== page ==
One of the vital compelling parts of the previous three seasons of Succession has been the evolving bromance between Logan Roy’s son-in-law turned purse provider Tom Wambsgans (Matthew Macfadyen) and the not-quite-so-dim-as-he-appears cousin Greg (Nicholas Braun).
Whereas their bond has been by flip poisonous, symbiotic and sometimes emotional, the finale of season 3 noticed turncoat Tom cryptically provide Greg a spot within the firm – simply earlier than it transpired he had betrayed his spouse and her siblings to remain in Logan’s good books.
Forward of subsequent week’s arrival of the fourth and ultimate season, Braun has revealed his off-screen relationship with Macfadyen to be way more healthful and mutually supportive – one thing that performed out on the 2022 Primetime Emmy Awards, with each of them up for the Finest Supporting Actor gong.
Braun informed The Instances of London that he and Macfadyen clung to one another as they heard their names known as.
“Matthew’s and my palms had been on one another’s legs when the nominees had been getting learn out,” he mentioned.
“We had been taking a look at one another, squeezing one another’s legs when our names received learn aloud. Then when he gained, I received to be the primary individual to provide him a hug. After which his spouse.”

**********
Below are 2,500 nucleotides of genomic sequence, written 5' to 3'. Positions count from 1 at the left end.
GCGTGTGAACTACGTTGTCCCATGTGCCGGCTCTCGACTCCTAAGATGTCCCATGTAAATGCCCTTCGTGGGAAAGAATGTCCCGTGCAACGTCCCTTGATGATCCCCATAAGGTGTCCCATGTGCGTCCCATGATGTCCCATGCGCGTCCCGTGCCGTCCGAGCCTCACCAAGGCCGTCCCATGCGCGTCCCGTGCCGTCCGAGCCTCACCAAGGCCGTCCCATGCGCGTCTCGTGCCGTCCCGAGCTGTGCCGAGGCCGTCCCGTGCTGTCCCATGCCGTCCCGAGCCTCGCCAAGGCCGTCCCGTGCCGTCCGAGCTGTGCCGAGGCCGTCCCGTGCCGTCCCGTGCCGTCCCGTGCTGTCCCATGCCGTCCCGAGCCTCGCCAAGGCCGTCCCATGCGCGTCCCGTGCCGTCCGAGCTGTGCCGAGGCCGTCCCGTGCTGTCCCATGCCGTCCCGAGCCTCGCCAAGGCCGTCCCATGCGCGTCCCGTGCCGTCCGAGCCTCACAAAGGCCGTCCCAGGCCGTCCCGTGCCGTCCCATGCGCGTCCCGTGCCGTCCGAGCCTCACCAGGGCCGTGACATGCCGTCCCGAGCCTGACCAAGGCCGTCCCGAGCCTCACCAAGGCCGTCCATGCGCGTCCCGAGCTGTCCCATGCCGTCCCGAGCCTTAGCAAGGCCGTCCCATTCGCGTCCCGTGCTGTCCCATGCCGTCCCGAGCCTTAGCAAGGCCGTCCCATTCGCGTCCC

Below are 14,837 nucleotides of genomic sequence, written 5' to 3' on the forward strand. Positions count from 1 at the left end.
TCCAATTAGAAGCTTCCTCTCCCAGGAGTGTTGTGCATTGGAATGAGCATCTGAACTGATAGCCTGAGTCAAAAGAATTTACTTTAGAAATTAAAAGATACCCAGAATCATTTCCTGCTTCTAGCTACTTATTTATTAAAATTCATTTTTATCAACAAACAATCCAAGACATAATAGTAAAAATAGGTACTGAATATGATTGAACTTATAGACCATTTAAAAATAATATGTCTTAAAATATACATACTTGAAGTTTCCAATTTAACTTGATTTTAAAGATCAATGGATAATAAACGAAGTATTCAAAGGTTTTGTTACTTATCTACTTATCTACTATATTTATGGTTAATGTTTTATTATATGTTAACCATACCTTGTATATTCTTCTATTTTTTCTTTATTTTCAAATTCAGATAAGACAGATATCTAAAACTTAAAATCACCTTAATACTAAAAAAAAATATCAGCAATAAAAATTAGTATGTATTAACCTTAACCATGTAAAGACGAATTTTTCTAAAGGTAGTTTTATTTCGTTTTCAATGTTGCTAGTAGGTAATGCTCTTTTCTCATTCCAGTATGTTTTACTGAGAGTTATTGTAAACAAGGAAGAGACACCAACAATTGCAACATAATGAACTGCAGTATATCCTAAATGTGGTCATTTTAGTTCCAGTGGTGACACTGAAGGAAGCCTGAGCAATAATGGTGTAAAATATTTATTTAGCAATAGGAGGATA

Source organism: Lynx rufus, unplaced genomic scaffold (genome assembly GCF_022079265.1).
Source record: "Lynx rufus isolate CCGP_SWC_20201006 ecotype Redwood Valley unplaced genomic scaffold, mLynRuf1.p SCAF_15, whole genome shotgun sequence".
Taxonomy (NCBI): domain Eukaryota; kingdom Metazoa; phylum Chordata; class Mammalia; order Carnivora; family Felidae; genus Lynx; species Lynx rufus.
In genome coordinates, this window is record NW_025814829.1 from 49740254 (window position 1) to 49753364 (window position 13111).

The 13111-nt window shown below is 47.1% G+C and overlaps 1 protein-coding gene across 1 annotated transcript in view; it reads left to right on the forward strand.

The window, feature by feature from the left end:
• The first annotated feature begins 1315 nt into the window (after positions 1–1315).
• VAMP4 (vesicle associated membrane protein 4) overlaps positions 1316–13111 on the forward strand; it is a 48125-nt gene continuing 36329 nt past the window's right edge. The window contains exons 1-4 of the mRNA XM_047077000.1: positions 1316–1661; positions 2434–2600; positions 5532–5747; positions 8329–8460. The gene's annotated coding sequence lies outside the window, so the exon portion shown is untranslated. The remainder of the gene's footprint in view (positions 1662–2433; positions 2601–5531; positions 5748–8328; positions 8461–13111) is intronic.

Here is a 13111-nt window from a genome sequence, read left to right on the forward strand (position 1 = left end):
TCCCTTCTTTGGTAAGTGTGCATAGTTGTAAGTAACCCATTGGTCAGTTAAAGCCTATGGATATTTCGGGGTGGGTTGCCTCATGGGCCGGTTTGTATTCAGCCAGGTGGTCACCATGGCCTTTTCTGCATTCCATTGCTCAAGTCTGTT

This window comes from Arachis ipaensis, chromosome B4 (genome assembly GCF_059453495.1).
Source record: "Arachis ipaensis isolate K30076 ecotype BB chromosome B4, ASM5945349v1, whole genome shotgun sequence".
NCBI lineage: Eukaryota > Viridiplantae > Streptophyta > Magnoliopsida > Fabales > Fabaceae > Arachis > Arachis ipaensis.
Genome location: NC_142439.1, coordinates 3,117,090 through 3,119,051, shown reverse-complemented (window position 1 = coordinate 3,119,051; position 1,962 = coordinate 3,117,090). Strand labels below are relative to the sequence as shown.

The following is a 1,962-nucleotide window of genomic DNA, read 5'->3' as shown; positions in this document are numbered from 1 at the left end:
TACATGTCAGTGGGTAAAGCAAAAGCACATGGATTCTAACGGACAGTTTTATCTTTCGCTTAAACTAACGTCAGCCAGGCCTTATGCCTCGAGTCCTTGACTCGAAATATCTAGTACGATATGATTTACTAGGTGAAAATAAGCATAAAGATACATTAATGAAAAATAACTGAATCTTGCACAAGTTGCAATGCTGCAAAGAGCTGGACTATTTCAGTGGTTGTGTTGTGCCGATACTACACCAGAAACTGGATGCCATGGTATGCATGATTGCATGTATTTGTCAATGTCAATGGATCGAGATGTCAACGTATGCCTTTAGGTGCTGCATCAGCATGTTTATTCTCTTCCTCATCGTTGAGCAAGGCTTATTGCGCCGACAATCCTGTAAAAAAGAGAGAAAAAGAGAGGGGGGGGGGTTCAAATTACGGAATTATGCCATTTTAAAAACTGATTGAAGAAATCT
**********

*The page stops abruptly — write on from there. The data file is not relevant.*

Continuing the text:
And Braun added that one of many hardest issues about ending filming Succession earlier this yr might be saying goodbye to his cast-mate.
“I simply really feel extraordinarily near him — once we completed capturing the final season I sobbed saying goodbye. It’s nonetheless onerous to get by way of a scene with him with out laughing.”
Braun, a former baby actor, was on the verge of giving up performing earlier than his position of Cousin Greg modified his fortunes in a single day. For a similar interview, present runner Jesse Armstrong was requested why Braun had bagged the position.
Armstrong commented: “Nick had that comforting factor for a comedy author of nailing each comedian beat accessible, but additionally introduced his personal rhythms, winkling out further comedy and pathos.”
Leave a Reply